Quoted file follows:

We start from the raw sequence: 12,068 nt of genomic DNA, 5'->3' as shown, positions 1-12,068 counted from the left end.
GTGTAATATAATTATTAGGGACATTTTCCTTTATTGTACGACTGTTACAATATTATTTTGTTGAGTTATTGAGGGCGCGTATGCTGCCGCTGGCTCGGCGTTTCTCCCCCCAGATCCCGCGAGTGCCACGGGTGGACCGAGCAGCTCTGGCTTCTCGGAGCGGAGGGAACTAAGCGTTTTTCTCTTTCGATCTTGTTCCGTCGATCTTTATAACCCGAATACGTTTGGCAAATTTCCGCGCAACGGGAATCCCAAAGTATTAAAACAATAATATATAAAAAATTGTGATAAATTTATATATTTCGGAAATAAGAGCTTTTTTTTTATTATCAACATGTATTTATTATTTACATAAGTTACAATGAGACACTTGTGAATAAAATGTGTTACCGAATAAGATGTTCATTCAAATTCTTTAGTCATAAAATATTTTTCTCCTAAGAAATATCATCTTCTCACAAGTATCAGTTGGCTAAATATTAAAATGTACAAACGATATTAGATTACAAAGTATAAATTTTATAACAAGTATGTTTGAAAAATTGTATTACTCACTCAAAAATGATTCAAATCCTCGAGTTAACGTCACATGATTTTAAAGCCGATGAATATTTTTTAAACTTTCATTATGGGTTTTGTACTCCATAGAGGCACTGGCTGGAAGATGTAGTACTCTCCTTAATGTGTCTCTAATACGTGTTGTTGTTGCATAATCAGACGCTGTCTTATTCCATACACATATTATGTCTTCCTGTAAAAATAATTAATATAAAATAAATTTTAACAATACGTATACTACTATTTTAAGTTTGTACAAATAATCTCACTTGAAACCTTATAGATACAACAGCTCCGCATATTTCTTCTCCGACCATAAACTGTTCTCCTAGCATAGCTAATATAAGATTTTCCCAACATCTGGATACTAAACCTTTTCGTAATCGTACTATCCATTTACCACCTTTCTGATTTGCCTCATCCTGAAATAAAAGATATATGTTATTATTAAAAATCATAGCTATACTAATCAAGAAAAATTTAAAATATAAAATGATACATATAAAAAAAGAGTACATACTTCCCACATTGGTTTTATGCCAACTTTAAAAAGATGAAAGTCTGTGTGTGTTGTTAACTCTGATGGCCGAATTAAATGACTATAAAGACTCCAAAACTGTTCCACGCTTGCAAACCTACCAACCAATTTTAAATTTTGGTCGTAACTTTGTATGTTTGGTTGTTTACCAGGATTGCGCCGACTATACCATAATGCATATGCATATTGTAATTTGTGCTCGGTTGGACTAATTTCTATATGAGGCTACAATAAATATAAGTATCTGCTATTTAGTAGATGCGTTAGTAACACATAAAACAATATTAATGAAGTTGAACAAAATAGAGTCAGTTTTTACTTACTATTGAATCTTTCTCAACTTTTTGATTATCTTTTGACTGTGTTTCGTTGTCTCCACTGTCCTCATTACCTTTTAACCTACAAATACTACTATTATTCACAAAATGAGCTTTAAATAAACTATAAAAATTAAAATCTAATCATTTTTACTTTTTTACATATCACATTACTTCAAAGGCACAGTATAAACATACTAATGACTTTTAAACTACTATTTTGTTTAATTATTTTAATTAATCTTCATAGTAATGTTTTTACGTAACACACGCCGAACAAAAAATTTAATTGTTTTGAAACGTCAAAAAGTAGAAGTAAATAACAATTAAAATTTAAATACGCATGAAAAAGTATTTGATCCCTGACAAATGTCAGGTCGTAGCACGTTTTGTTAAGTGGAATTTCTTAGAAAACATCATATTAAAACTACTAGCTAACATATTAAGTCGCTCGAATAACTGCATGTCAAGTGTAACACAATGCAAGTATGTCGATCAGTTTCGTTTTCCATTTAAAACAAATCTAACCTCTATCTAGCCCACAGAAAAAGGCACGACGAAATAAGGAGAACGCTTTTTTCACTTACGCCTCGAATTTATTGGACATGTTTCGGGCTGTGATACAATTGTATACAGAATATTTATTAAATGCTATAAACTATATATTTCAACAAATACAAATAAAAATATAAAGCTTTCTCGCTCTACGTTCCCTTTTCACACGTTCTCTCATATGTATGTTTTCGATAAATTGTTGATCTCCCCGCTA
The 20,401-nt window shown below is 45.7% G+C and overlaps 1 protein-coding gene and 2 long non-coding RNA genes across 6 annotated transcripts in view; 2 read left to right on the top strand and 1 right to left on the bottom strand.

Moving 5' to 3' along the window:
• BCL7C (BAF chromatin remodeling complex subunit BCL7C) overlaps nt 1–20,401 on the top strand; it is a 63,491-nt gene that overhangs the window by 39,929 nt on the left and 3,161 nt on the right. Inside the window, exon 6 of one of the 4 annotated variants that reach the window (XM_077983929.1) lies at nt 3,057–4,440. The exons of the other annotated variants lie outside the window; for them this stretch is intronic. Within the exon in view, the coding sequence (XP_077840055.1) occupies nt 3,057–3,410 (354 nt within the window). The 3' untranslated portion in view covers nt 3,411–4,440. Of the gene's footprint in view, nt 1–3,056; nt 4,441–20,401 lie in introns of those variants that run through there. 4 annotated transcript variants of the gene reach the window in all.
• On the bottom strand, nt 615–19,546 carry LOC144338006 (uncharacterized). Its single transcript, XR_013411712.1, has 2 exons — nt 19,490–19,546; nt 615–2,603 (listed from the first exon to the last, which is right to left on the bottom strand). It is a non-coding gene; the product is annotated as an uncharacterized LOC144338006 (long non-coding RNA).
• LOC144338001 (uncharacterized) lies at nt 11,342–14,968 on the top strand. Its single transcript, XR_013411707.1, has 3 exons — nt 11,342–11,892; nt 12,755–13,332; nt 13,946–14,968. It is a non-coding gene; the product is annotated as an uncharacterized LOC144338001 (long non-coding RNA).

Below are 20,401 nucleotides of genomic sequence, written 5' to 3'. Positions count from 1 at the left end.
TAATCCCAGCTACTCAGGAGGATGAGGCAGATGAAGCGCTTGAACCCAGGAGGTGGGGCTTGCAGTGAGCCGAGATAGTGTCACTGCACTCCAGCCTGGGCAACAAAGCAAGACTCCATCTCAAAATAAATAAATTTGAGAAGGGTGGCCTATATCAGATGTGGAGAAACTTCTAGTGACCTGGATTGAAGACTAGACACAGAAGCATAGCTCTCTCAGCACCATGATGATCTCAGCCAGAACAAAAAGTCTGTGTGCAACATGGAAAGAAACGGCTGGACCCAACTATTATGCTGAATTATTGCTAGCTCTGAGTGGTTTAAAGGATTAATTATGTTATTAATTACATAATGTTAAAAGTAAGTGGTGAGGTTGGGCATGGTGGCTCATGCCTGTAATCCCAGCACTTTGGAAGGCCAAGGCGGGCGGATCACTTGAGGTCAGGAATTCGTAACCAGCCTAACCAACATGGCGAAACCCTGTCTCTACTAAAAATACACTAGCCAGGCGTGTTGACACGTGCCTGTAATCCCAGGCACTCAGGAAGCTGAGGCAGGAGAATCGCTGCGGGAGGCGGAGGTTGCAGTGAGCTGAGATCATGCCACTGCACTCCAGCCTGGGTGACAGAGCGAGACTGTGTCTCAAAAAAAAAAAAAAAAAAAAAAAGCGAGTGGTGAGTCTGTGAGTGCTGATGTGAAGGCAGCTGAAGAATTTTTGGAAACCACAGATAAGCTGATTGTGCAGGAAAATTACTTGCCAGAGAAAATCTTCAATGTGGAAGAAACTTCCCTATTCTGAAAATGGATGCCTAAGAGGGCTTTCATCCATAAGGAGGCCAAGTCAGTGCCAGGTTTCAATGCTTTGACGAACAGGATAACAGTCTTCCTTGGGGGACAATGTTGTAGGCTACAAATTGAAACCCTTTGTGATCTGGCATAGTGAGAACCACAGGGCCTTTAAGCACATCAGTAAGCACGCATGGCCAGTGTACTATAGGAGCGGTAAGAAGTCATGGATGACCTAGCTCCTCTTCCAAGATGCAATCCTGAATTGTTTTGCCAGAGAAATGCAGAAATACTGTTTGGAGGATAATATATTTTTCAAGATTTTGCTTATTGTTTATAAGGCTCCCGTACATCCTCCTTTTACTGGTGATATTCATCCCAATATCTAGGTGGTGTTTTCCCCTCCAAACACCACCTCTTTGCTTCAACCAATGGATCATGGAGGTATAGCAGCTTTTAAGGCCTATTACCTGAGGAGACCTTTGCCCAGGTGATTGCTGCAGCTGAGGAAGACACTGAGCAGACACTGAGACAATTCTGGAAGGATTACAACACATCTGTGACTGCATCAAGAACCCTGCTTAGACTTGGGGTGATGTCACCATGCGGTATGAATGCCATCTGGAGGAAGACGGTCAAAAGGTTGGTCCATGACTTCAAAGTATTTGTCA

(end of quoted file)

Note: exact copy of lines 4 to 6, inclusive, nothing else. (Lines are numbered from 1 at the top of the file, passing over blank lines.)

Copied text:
Moving 5' to 3' along the window:
• BCL7C (BAF chromatin remodeling complex subunit BCL7C) overlaps nt 1–20,401 on the top strand; it is a 63,491-nt gene that overhangs the window by 39,929 nt on the left and 3,161 nt on the right. Inside the window, exon 6 of one of the 4 annotated variants that reach the window (XM_077983929.1) lies at nt 3,057–4,440. The exons of the other annotated variants lie outside the window; for them this stretch is intronic. Within the exon in view, the coding sequence (XP_077840055.1) occupies nt 3,057–3,410 (354 nt within the window). The 3' untranslated portion in view covers nt 3,411–4,440. Of the gene's footprint in view, nt 1–3,056; nt 4,441–20,401 lie in introns of those variants that run through there. 4 annotated transcript variants of the gene reach the window in all.
• On the bottom strand, nt 615–19,546 carry LOC144338006 (uncharacterized). Its single transcript, XR_013411712.1, has 2 exons — nt 19,490–19,546; nt 615–2,603 (listed from the first exon to the last, which is right to left on the bottom strand). It is a non-coding gene; the product is annotated as an uncharacterized LOC144338006 (long non-coding RNA).